Increase the visibility of innovation strategies, allowing individuals at all levels— from executives to team members—to clearly see the role they play in supporting innovation initiatives and do a better job of making decisions that ensure objectives are met; Minimize the risk that external factors such as competitor initiatives, regulatory changes or disruptive technologies will negatively impact the return on near- or long-term product innovation investments; Identify market “white spaces” or growth opportunities outside core businesses where product development can lead to significant, profitable new revenue; and Make certain that the generation of new products matches existing and future market demand by creating a continuous innovation stream that predictably and reliably supports achievement of corporate goals.
“Today’s top innovators know that in order to be effective, strategic product planning needs to be more than a once-a-year event,” said Bryan Seyfarth, solutions marketing director for Sopheon. “They treat planning as an ongoing process, and make sure throughout the year that it is linked tightly to the execution of operational initiatives. The strength of the integration between Accolade and Vision Strategist is that it provides an automated structure that improves both planning and execution. The flow of data within the system facilitates regular monitoring of project activities, and helps to ensure that the activities are aligned with strategic plans and goals. As a result, there is a much higher probability that those plans will translate into business-generating realities.”
Question No. 5
Discuss the scope and value of the business plan to investors, lenders, employees, suppliers and customers.
The Business Plan is the fundamental road map for any new business. This chapter presents the remaining topics to be included in your final Business Plan and provides a structure for presenting the material in a coherent form to potential lenders, investors and partners. To reiterate, a good Business Plan does the following: • Shows that the proposed business is a serious initiative, undertaken by capable entrepreneurs who under stand and have control of the essential elements that will ensure success. • Increases the chances that an entrepreneur will be able to attract investors, lenders, partners, strategic allies, suppliers and key staff. • Forces the entrepreneur to collect, in one place, all of the thinking and research that has gone into the development of a proposed business.
Lenders (usually bankers) make loans (debt) with the expectation of receiving a very specific set of payments over time. Their requirements are usually well defined in terms of conditions that must be met in advance and over the course of the loan. Lenders do not want to take risks and they do not generally enjoy any benefits of a business being profitable. Lenders want to be repaid and, if the business cannot make that repayment, they want to know that others will make the payment or that assets of equivalent value are available to reimburse them. Investors make equity investments in businesses. They expect a higher return than lenders and are willing to take more risk, but this should not be confused with being risk-takers. They are equally clear about what they are willing to do or not do. Their interests are in seeing a business succeed and in earning a return on their investment. If they become significant participants in a business, they tend to establish very specific (and stringent) targets to make sure that things are going well. When things are not going well, investors often have the ability to make significant changes in a business, including replacement of the management team. It may sound as though the interests of lenders and investors are the same: to get paid. Sometimes this is true, especially when things are going well and especially in the early stages of a business. However, very few businesses go exactly as planned and ‘course corrections’ are needed. Depending on the degree of correction, the interests of lenders and investors may become very different. Why do Investors Invest? Investors provide equity to a business for a variety of reasons. It is important that entrepreneurs understand the goals and objectives of investors before going too far in discussions. Investors provide equity to: • Produce income in the form of cash dividends (often in a particular pattern as in the case of an investment fund that has promised returns to its investors over a specific time period). • Achieve capital growth (with or without specific time constraints; a traditional equity investor-partner is involved over the life of a business whereas a fund investor, as noted above may have a contractual obligation to liquidate its investment in 6, 8 or 10 years). • Enter a market (and thereby avoid the start-up and market research costs and problems of entering a market alone, preferring instead to join forces with a business already developed). • Sell a product (especially equipment).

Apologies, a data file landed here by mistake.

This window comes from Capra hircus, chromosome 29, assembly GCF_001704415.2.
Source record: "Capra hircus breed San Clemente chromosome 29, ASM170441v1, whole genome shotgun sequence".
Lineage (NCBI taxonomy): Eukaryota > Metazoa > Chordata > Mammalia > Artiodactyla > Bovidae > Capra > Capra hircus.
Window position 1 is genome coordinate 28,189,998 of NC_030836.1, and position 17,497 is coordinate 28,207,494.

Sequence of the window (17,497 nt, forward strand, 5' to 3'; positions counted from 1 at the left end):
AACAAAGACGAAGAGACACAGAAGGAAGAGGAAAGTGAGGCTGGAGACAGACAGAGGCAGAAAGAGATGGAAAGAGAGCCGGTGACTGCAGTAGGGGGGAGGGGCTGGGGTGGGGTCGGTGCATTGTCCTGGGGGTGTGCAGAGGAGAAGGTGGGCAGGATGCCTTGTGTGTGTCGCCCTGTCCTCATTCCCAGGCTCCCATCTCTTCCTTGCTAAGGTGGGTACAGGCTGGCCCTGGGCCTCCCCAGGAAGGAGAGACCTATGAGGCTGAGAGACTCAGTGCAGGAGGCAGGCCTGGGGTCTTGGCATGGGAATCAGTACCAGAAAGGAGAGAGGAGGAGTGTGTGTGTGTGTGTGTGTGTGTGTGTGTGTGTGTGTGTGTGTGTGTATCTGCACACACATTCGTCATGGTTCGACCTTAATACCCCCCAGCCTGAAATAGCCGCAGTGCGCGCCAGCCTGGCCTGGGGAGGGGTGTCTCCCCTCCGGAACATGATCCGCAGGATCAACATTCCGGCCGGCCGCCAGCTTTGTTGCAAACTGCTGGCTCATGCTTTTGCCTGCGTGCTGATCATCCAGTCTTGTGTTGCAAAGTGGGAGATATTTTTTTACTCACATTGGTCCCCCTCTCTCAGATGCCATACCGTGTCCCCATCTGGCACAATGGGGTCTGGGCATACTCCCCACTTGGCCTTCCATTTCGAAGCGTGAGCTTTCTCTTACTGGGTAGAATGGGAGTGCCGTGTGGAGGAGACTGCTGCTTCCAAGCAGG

Form a partnership and thereby grow quickly (similar in appearance but substantively different from making an investment to enter a market).
In contrast, why do lenders make loans? The list of reasons tends to be shorter, but it is equally important, especially in a new field such as renewable energy, to understand the motives of a lender. Taking it for granted that all lender make loans because that is an important part of their business and a source of profits, there are other reasons to consider. Lenders make loans (provide debt) to: • Build relationships with clients who will be a source of future business.
Enter new business areas that can expand their loan portfolio profitably and provide a competitive advantage to the bank. Contribute to economic and social growth and thereby stimulate greater lending activity.
It is important to note that many banks simply do not lend for ‘projects’ (bankers separate project finance-which includes loans secured by the infrastructure project itself-from corporate finance-in which the activities and assets of a company guarantee a loan-and many do not lend to groups without substantial experience and
assets). Being aware of the interests of banks in advance can save a great deal of time.